In fact, tens of millions of jobs will eventually be taken by soulless robots—machines that don’t call in sick, don’t steal from the boss, don’t require health insurance, don’t strike for more money, don’t stir up drama in the office or possess any other human shortcomings that make life more difficult—even nightmarish—for business owners and personnel managers.
Here’s an example of where some of this technology is headed: Amazon has recently opened a convenience store in the heart of downtown Seattle that has no cashiers, the UK’s Daily Mail reported.
Called “Amazon Go,” customers go into the store using an accompanying app, get whatever items they want and then walk out of the store without ever stopping at a cash register. This is made possible by utilizing technology that is found in self-driving cars.
The app features a host of sensors that detect what is taken off of shelves by consumers and then those items are automatically billed to shoppers’ Amazon accounts if they leave with them.
Right now the store is in the beta testing phase so it is only open to Amazon employees. However, Amazon CEO/founder Jeff Bezos and Co. plan to take their new ‘robot store’ public in early 2017.
While this sounds like technology of the future—and very handy technology at that—it will come at a price: The Daily Mail reported that Amazon Go and similar stores could replace up to 3.4 million workers currently employed as cashiers.
Indeed, the retail giant may also be working to develop similar technology for other brick-and-mortar grocery stores that could put such technology to good use.
That said, a spokesperson for Amazon told the Daily Mail that Amazon Go will “have at least as many associates as a traditional retail store.”
“Amazon Go associates work in both the kitchen and the store, prepping ingredients, making breakfast, lunch, and dinner items, stocking shelves and helping customers,” the company said in an email.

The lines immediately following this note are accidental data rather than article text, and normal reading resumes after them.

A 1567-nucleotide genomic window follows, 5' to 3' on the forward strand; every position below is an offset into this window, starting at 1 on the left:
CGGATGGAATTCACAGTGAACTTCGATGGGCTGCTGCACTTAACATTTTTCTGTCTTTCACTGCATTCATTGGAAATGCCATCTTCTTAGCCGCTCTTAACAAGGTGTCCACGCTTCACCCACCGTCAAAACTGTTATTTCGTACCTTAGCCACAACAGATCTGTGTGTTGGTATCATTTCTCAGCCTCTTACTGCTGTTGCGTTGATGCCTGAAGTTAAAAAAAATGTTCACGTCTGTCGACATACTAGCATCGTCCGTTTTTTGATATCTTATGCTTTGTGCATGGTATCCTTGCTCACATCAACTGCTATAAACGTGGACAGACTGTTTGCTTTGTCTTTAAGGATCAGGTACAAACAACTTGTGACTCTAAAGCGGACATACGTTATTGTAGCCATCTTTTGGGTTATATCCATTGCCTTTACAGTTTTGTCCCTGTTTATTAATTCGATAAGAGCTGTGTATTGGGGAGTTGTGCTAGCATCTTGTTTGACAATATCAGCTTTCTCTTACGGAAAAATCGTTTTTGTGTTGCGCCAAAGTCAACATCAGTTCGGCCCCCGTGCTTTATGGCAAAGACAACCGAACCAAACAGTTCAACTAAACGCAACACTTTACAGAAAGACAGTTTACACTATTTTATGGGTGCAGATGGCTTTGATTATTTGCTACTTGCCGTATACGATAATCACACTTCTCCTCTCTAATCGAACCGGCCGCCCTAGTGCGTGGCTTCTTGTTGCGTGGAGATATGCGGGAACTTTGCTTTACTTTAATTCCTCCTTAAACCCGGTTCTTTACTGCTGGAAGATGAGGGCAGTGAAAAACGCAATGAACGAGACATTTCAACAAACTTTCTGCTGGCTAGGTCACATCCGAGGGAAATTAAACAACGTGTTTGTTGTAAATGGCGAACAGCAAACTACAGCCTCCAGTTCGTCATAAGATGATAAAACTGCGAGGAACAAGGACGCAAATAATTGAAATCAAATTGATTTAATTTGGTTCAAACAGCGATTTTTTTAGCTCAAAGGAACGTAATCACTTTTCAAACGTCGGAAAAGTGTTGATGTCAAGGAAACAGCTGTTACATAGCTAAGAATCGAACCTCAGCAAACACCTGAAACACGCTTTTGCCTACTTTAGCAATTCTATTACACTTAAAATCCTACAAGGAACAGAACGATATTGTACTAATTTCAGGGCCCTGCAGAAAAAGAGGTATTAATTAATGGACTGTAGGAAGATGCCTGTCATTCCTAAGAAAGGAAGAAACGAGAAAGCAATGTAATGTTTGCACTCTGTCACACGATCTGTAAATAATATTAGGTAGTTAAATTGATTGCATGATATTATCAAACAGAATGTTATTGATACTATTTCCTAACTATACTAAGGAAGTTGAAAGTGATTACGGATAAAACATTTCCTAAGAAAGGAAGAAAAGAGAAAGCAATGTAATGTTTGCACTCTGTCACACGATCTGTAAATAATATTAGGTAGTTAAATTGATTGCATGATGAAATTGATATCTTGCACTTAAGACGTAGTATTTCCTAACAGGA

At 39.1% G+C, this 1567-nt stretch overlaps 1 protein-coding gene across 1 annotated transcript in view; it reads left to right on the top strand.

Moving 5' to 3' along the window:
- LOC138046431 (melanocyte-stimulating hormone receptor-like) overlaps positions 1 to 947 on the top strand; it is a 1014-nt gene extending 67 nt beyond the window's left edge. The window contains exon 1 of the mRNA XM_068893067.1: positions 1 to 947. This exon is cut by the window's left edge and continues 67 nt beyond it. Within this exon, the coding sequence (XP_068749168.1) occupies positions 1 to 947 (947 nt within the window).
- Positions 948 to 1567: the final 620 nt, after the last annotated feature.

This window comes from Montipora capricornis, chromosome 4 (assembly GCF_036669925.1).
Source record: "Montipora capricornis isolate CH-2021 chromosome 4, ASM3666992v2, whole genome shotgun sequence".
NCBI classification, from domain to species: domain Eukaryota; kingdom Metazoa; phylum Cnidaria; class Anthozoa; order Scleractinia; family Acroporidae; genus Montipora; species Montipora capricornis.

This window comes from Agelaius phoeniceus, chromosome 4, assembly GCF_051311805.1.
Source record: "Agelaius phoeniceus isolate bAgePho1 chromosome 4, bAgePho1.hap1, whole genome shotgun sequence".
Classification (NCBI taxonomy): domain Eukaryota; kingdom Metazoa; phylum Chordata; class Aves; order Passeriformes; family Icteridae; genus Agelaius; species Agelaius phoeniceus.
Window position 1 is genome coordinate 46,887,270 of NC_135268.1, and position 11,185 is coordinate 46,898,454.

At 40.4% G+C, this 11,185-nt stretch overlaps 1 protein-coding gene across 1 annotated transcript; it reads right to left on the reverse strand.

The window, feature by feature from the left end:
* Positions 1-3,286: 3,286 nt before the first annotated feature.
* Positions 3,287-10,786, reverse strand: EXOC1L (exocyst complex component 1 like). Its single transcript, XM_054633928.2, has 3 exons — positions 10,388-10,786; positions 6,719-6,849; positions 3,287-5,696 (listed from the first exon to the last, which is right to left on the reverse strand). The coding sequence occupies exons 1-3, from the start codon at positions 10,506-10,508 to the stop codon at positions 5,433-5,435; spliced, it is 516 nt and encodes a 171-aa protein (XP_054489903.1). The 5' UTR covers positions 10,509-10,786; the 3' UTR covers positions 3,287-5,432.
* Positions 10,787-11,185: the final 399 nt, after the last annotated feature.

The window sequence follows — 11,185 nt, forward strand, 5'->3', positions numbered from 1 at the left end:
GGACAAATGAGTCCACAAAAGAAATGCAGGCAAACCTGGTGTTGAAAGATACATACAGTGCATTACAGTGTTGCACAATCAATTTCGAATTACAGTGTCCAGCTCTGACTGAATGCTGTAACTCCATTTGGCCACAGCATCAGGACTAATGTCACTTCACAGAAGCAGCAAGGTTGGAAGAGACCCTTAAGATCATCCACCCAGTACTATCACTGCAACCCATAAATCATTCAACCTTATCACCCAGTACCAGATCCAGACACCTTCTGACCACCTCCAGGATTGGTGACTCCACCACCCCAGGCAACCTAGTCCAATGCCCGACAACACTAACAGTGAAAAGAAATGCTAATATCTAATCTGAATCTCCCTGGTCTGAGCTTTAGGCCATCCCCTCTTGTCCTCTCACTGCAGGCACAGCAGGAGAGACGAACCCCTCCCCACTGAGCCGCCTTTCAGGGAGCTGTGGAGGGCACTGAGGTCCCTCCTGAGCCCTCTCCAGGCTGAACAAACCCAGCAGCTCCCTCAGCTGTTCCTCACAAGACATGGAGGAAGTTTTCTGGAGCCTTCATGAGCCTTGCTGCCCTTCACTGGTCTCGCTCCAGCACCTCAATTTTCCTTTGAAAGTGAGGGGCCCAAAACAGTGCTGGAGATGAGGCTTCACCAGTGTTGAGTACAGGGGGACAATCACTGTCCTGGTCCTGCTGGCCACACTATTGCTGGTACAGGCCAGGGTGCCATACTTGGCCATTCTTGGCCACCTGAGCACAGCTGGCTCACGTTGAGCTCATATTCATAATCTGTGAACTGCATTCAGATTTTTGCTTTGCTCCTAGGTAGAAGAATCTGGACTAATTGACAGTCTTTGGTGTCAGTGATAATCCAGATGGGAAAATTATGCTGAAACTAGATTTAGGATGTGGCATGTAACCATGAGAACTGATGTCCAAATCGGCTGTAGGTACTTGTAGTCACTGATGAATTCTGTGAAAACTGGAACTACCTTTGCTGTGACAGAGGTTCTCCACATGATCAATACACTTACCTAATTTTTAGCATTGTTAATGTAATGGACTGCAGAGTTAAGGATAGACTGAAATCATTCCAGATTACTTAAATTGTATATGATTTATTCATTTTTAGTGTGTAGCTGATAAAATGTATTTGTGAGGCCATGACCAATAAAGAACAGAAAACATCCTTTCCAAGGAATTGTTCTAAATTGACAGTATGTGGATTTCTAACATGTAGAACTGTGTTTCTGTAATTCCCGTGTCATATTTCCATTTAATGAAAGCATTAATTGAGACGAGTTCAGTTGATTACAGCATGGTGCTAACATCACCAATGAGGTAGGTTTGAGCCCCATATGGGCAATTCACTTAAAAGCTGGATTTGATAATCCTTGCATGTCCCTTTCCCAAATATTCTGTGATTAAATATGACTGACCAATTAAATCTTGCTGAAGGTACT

For now, anyway. There are developers working on robots that will eventually be able to prepare food, as well—like fast food.
In July Eater reported that a “robot burger restaurant” was soon to launch in San Francisco using technology developed by Momentum Machines—a robotic device that is capable of making 400 burgers an hour.
And other developers are working on robots that have quite a bit of dexterity: They can walk, grab and move things, pour liquids and perform other duties.
Robotics.news reported in November that food-ordering service Just Eat had begun testing self-driving robots that are designed to deliver take-out orders to customers in London. Built by UK robotics firm Starship Technologies, they are designed to increase delivery capacity for the city’s many restaurants:
Taking place in London’s trendy Shoreditch, Just Eat took the opportunity to demonstrate how it saw emergent technologies like virtual and augmented reality, artificial intelligence and robotics playing a role in food delivery’s future.
The event offered hands-on demos with the HTC Vive and Microsoft Hololens to how such technologies, in the company’s words, could transform the way people “discover, order and enjoy food.”
Without a doubt robotics technology is going to replace a sizeable portion of the world’s workforce, and in short order. It will become too economically feasible—and far too tempting—for companies not to go full robotic. Even the field of journalism isn’t safe.